Shall I compare POEM to CMC? Though art less lovely and far less temperate.
Many a disappointed searcher has googled “poem” looking for upliftment only to find very un-poetic descriptions of place of effective management. So what is the “place of effective management” anyway, how is it different to “central management and control” and why on earth does it matter?
Well, in most countries, a company’s tax residence, i.e. the test as to whether that country can tax a company, is determined by where it was incorporated (easy enough to ascertain) or where its central management and control (CMC) is. However in South Africa (SA), a company is resident if it is incorporated in SA or if its place of effective management (POEM) is in SA (unless a double tax agreement places the residence of the company exclusively elsewhere, which is a sonnet for another day.)
Basically POEM is much trickier and slippier than CMC, so it’s much easier to inadvertently cause a non-SA entity to become tax resident in SA, than in many other countries. Thanks SARS - blunt thou the lion's paws, and make the earth devour her own sweet brood; pluck the keen teeth from the fierce tiger's jaw etc etc.
So, what is CMC?
Imagine a boardroom, filled with serious-looking individuals, making crucial business decisions while sipping lattes – half of Succession’s scenes if you will. Well generally, such decisions are taken at board or similar meetings and these deliberations are where central management and control resides. Different countries have different rules, but in simple terms, if your board meetings are held in Country A, the CMC is there.
So what about POEM?
First we’ll look at SA’s definition of POEM, which is critically important as if your POEM is in SA, the company is tax resident there. Unfortunately, as with many other critically important concepts, the term POEM has not been defined in the SA Income Tax Act, which would be too easy. However, dear old Interpretation Note 6 lays out the SA revenue’s view that a company’s POEM will be where key management and commercial decisions that are necessary for the conduct of its business as a whole are, in substance, made. Clear as mud then.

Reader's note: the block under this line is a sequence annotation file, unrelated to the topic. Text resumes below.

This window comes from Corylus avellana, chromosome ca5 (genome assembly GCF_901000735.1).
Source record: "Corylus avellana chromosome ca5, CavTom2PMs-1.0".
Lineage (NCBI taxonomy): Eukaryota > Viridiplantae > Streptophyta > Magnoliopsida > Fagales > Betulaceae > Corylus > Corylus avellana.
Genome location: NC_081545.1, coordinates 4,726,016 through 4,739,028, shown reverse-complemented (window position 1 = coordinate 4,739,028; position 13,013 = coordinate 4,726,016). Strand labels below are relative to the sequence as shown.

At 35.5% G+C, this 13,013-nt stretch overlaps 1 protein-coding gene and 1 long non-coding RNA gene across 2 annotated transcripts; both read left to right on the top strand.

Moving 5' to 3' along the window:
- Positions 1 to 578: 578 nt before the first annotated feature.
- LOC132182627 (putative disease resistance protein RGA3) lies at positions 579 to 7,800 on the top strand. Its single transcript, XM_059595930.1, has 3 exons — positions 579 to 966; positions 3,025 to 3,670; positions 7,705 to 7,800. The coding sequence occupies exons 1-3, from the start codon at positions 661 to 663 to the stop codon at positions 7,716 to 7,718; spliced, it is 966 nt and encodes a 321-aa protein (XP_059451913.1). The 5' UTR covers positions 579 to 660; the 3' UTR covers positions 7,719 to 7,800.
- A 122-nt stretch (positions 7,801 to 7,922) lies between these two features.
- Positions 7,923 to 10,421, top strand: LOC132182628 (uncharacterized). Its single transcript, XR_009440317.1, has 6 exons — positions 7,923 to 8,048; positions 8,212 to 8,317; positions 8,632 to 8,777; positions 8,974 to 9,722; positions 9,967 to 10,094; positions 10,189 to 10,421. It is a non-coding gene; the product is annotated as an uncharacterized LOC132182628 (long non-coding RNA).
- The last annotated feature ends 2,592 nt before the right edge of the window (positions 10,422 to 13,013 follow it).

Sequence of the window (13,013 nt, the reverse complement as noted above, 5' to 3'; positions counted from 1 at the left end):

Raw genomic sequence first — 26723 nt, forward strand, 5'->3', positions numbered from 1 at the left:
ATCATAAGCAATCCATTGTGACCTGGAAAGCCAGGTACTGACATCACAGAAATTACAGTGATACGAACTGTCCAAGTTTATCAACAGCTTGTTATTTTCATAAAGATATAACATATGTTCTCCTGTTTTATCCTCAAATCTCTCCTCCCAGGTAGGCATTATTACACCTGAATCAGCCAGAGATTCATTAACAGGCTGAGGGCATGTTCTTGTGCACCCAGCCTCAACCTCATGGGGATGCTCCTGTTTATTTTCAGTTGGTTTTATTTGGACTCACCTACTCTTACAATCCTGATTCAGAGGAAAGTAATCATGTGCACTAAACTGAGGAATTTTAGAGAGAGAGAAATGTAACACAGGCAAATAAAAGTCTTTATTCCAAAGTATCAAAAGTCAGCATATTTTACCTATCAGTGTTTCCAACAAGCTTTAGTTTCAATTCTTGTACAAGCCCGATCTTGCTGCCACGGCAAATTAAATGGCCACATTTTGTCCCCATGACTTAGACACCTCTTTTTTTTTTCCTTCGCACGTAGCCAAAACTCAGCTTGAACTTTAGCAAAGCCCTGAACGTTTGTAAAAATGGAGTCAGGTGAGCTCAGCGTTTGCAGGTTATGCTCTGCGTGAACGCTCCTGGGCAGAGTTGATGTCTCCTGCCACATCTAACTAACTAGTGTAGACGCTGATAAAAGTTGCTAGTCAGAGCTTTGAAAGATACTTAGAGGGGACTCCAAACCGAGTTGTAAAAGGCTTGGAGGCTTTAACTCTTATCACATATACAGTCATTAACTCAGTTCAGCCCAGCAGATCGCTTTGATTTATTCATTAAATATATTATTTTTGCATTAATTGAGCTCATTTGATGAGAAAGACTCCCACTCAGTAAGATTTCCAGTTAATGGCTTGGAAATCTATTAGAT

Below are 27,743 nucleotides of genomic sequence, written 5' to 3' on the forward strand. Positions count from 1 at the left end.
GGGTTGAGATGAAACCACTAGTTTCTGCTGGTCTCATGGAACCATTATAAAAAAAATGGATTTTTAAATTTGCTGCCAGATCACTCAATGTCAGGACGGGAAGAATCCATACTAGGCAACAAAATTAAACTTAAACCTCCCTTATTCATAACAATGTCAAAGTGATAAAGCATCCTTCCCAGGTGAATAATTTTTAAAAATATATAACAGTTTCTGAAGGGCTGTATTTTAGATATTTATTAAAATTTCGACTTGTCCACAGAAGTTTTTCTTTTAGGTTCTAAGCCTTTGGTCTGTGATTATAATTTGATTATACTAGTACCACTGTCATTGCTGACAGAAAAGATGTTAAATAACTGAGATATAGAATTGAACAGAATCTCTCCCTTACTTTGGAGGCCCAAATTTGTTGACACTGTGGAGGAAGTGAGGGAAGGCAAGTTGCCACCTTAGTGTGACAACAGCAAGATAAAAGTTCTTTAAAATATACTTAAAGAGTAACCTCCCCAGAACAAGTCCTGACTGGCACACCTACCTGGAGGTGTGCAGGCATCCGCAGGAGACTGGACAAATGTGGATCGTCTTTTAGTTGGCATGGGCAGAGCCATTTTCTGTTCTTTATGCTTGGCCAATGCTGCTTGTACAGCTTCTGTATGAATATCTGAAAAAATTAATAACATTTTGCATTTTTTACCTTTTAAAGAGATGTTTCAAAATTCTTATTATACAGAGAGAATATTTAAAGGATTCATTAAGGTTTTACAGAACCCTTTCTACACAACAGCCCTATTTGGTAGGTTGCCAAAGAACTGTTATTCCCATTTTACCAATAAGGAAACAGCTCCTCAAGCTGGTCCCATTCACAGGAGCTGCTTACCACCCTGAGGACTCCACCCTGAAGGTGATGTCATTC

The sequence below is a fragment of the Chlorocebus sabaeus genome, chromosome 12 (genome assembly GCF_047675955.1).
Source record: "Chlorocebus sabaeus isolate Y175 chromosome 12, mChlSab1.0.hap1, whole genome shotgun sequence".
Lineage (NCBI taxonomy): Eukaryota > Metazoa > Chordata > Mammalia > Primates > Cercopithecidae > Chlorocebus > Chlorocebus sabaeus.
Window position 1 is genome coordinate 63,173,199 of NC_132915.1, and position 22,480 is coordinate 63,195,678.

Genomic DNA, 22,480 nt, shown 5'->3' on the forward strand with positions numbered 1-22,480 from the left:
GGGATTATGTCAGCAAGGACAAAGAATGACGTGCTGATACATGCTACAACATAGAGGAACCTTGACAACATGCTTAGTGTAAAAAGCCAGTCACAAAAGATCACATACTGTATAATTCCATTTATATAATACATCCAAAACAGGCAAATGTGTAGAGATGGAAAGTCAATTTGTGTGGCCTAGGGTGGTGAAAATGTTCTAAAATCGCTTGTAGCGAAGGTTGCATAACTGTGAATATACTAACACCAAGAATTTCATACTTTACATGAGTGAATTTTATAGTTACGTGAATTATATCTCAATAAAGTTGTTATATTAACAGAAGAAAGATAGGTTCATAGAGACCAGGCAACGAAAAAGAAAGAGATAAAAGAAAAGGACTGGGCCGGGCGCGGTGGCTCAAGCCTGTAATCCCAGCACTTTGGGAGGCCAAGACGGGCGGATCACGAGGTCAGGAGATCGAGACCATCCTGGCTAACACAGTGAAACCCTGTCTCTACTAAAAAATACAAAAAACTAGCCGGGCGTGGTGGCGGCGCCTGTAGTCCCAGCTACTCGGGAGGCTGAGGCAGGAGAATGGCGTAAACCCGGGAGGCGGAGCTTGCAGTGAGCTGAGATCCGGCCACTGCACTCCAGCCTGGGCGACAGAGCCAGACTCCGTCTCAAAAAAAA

The interpretation note has long discussions on "real" management and makes a clear distinction between mere board meetings (more relevant for CMC) and actual management, including where senior executive staff actually sit.
Key company decisions are regarded as being made in a company’s head office, so this location will play a great role in determining a company’s POEM. The head office is considered to be the place where the company’s senior management and their support staff are predominantly located. It is possible for a company to have multiple places of management, however it will only have one place of effective management at any given time.
If all key management and commercial decisions affecting the company as a whole are made in one place, then it’s easy, that location will be the company’s POEM. However, if these decisions are made in various locations, the location in which these decisions are primarily or predominantly made will be the company’s POEM.
What happens if you get it wrong?
So, imagine you have a company that is regarded as tax resident in two countries, the country where it was incorporated and the country where it is effectively managed. This is bad news as in theory the company is then subject to two tax regimes at once. Generally a double taxation agreement (DTA) will resolve such a conflict, by what’s snappily called a tie-breaker clause – i.e. ultimate and sole residence will default to the country of POEM. (We note that this POEM is generally the OECD concept which is more akin to where key decisions are actually implemented, but let’s worry about that later.)
However, where there is no DTA in place between the two countries, or where the relevant DTA does not have a tie-breaker clause, we’re in trouble. And the SA/Mauritius DTA does not have a tie-breaker provision, rather. This means both SA and Mauritius could treat a company as being tax resident – for example in Mauritius if the company was established there, and SA if it could be argued that the company is effectively managed from there. In the absence of a tie-breaker, it is left up to the relevant taxation authorities to resolve, and who knows how long that could take!
Shareholders should ensure that their company is effectively managed in its country of incorporation right from the get-go, and exactly how to do this will depend on the precise mechanics of your business. This is not something to get wrong, especially if you’re dealing with Mauritius, or with a country with which SA has no DTA.